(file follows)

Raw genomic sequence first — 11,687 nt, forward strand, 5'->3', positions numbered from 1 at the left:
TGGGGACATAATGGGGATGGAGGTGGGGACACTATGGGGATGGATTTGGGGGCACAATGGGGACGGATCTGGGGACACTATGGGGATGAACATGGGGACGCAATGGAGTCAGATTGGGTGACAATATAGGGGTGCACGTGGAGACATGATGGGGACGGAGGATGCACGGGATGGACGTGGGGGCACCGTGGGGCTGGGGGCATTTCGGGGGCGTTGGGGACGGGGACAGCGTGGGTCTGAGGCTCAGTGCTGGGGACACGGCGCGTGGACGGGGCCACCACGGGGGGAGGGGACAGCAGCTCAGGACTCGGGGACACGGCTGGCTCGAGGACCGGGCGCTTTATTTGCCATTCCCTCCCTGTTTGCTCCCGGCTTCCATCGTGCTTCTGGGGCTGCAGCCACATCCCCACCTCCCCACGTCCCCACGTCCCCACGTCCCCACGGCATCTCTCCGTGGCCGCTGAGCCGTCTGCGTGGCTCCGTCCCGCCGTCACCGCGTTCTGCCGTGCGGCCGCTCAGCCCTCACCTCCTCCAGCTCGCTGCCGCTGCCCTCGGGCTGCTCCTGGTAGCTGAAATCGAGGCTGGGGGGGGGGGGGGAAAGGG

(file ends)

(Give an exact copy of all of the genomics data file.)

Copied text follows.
Raw genomic sequence first — 11,687 nt, forward strand, 5'->3', positions numbered from 1 at the left:
TGGGGACATAATGGGGATGGAGGTGGGGACACTATGGGGATGGATTTGGGGGCACAATGGGGACGGATCTGGGGACACTATGGGGATGAACATGGGGACGCAATGGAGTCAGATTGGGTGACAATATAGGGGTGCACGTGGAGACATGATGGGGACGGAGGATGCACGGGATGGACGTGGGGGCACCGTGGGGCTGGGGGCATTTCGGGGGCGTTGGGGACGGGGACAGCGTGGGTCTGAGGCTCAGTGCTGGGGACACGGCGCGTGGACGGGGCCACCACGGGGGGAGGGGACAGCAGCTCAGGACTCGGGGACACGGCTGGCTCGAGGACCGGGCGCTTTATTTGCCATTCCCTCCCTGTTTGCTCCCGGCTTCCATCGTGCTTCTGGGGCTGCAGCCACATCCCCACCTCCCCACGTCCCCACGTCCCCACGTCCCCACGGCATCTCTCCGTGGCCGCTGAGCCGTCTGCGTGGCTCCGTCCCGCCGTCACCGCGTTCTGCCGTGCGGCCGCTCAGCCCTCACCTCCTCCAGCTCGCTGCCGCTGCCCTCGGGCTGCTCCTGGTAGCTGAAATCGAGGCTGGGGGGGGGGGGGGAAAGGG